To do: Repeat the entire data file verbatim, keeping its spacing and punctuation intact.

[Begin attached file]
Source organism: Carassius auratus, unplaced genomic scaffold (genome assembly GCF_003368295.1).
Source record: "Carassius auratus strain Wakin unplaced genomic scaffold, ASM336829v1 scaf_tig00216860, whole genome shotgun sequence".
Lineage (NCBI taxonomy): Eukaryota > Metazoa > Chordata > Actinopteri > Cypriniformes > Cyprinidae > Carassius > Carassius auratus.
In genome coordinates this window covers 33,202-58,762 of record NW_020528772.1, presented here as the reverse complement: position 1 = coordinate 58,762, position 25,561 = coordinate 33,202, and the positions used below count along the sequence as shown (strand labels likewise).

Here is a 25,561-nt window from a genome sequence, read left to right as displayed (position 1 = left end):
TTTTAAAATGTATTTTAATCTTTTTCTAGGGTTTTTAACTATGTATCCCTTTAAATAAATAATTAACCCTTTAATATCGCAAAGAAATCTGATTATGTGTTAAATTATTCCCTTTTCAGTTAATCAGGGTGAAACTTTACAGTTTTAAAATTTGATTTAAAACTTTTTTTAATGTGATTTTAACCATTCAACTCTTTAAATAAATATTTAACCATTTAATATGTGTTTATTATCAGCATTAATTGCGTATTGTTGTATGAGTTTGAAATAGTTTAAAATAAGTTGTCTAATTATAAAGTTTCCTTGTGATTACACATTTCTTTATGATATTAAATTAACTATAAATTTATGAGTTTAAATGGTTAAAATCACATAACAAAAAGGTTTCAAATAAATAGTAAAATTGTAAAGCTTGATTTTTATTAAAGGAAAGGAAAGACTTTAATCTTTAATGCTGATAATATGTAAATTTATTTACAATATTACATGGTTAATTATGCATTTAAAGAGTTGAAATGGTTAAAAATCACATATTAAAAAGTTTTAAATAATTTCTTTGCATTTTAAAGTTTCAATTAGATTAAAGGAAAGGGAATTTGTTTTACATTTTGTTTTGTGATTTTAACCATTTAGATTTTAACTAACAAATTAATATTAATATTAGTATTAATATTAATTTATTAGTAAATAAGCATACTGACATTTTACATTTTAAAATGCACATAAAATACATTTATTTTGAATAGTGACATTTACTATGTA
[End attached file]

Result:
Source organism: Carassius auratus, unplaced genomic scaffold (genome assembly GCF_003368295.1).
Source record: "Carassius auratus strain Wakin unplaced genomic scaffold, ASM336829v1 scaf_tig00216860, whole genome shotgun sequence".
Lineage (NCBI taxonomy): Eukaryota > Metazoa > Chordata > Actinopteri > Cypriniformes > Cyprinidae > Carassius > Carassius auratus.
In genome coordinates this window covers 33,202-58,762 of record NW_020528772.1, presented here as the reverse complement: position 1 = coordinate 58,762, position 25,561 = coordinate 33,202, and the positions used below count along the sequence as shown (strand labels likewise).

Here is a 25,561-nt window from a genome sequence, read left to right as displayed (position 1 = left end):
TTTTAAAATGTATTTTAATCTTTTTCTAGGGTTTTTAACTATGTATCCCTTTAAATAAATAATTAACCCTTTAATATCGCAAAGAAATCTGATTATGTGTTAAATTATTCCCTTTTCAGTTAATCAGGGTGAAACTTTACAGTTTTAAAATTTGATTTAAAACTTTTTTTAATGTGATTTTAACCATTCAACTCTTTAAATAAATATTTAACCATTTAATATGTGTTTATTATCAGCATTAATTGCGTATTGTTGTATGAGTTTGAAATAGTTTAAAATAAGTTGTCTAATTATAAAGTTTCCTTGTGATTACACATTTCTTTATGATATTAAATTAACTATAAATTTATGAGTTTAAATGGTTAAAATCACATAACAAAAAGGTTTCAAATAAATAGTAAAATTGTAAAGCTTGATTTTTATTAAAGGAAAGGAAAGACTTTAATCTTTAATGCTGATAATATGTAAATTTATTTACAATATTACATGGTTAATTATGCATTTAAAGAGTTGAAATGGTTAAAAATCACATATTAAAAAGTTTTAAATAATTTCTTTGCATTTTAAAGTTTCAATTAGATTAAAGGAAAGGGAATTTGTTTTACATTTTGTTTTGTGATTTTAACCATTTAGATTTTAACTAACAAATTAATATTAATATTAGTATTAATATTAATTTATTAGTAAATAAGCATACTGACATTTTACATTTTAAAATGCACATAAAATACATTTATTTTGAATAGTGACATTTACTATGTA